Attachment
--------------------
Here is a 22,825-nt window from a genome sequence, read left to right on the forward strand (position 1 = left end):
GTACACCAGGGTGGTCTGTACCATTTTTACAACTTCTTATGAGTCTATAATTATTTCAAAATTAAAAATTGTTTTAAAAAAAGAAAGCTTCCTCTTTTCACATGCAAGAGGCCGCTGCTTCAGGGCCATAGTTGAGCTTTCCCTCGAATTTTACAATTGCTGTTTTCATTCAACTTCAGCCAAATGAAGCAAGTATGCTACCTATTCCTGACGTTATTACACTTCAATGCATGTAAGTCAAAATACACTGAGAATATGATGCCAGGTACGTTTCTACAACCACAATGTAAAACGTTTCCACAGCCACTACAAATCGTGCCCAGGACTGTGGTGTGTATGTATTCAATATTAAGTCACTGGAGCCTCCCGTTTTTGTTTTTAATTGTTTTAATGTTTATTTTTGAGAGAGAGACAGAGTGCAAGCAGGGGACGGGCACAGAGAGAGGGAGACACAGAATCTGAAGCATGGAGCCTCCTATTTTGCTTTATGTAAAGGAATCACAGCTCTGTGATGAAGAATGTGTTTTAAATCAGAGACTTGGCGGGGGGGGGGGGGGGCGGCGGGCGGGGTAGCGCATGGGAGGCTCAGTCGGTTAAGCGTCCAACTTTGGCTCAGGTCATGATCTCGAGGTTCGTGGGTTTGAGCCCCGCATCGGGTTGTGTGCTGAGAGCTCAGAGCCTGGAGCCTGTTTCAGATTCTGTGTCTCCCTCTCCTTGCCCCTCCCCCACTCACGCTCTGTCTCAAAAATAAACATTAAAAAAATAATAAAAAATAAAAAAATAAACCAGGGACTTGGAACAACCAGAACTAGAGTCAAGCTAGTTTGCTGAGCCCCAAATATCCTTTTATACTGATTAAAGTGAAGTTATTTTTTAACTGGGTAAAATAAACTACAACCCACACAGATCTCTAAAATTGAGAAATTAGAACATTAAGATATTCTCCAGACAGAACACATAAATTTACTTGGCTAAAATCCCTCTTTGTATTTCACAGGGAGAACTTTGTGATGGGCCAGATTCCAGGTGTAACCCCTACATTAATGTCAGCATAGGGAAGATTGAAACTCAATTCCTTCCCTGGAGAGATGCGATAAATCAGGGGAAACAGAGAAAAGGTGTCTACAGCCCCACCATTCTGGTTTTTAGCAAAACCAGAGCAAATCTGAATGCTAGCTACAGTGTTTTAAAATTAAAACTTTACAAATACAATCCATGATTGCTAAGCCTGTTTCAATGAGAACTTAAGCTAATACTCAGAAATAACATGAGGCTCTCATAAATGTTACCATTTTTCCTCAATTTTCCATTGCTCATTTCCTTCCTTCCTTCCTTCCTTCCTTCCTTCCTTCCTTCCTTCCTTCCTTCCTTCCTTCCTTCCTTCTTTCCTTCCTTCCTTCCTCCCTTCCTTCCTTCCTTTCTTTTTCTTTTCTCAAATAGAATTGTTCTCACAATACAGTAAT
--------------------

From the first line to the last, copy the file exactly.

Here is a 22,825-nt window from a genome sequence, read left to right on the forward strand (position 1 = left end):
GTACACCAGGGTGGTCTGTACCATTTTTACAACTTCTTATGAGTCTATAATTATTTCAAAATTAAAAATTGTTTTAAAAAAAGAAAGCTTCCTCTTTTCACATGCAAGAGGCCGCTGCTTCAGGGCCATAGTTGAGCTTTCCCTCGAATTTTACAATTGCTGTTTTCATTCAACTTCAGCCAAATGAAGCAAGTATGCTACCTATTCCTGACGTTATTACACTTCAATGCATGTAAGTCAAAATACACTGAGAATATGATGCCAGGTACGTTTCTACAACCACAATGTAAAACGTTTCCACAGCCACTACAAATCGTGCCCAGGACTGTGGTGTGTATGTATTCAATATTAAGTCACTGGAGCCTCCCGTTTTTGTTTTTAATTGTTTTAATGTTTATTTTTGAGAGAGAGACAGAGTGCAAGCAGGGGACGGGCACAGAGAGAGGGAGACACAGAATCTGAAGCATGGAGCCTCCTATTTTGCTTTATGTAAAGGAATCACAGCTCTGTGATGAAGAATGTGTTTTAAATCAGAGACTTGGCGGGGGGGGGGGGGGGCGGCGGGCGGGGTAGCGCATGGGAGGCTCAGTCGGTTAAGCGTCCAACTTTGGCTCAGGTCATGATCTCGAGGTTCGTGGGTTTGAGCCCCGCATCGGGTTGTGTGCTGAGAGCTCAGAGCCTGGAGCCTGTTTCAGATTCTGTGTCTCCCTCTCCTTGCCCCTCCCCCACTCACGCTCTGTCTCAAAAATAAACATTAAAAAAATAATAAAAAATAAAAAAATAAACCAGGGACTTGGAACAACCAGAACTAGAGTCAAGCTAGTTTGCTGAGCCCCAAATATCCTTTTATACTGATTAAAGTGAAGTTATTTTTTAACTGGGTAAAATAAACTACAACCCACACAGATCTCTAAAATTGAGAAATTAGAACATTAAGATATTCTCCAGACAGAACACATAAATTTACTTGGCTAAAATCCCTCTTTGTATTTCACAGGGAGAACTTTGTGATGGGCCAGATTCCAGGTGTAACCCCTACATTAATGTCAGCATAGGGAAGATTGAAACTCAATTCCTTCCCTGGAGAGATGCGATAAATCAGGGGAAACAGAGAAAAGGTGTCTACAGCCCCACCATTCTGGTTTTTAGCAAAACCAGAGCAAATCTGAATGCTAGCTACAGTGTTTTAAAATTAAAACTTTACAAATACAATCCATGATTGCTAAGCCTGTTTCAATGAGAACTTAAGCTAATACTCAGAAATAACATGAGGCTCTCATAAATGTTACCATTTTTCCTCAATTTTCCATTGCTCATTTCCTTCCTTCCTTCCTTCCTTCCTTCCTTCCTTCCTTCCTTCCTTCCTTCCTTCCTTCCTTCCTTCTTTCCTTCCTTCCTTCCTCCCTTCCTTCCTTCCTTTCTTTTTCTTTTCTCAAATAGAATTGTTCTCACAATACAGTAAT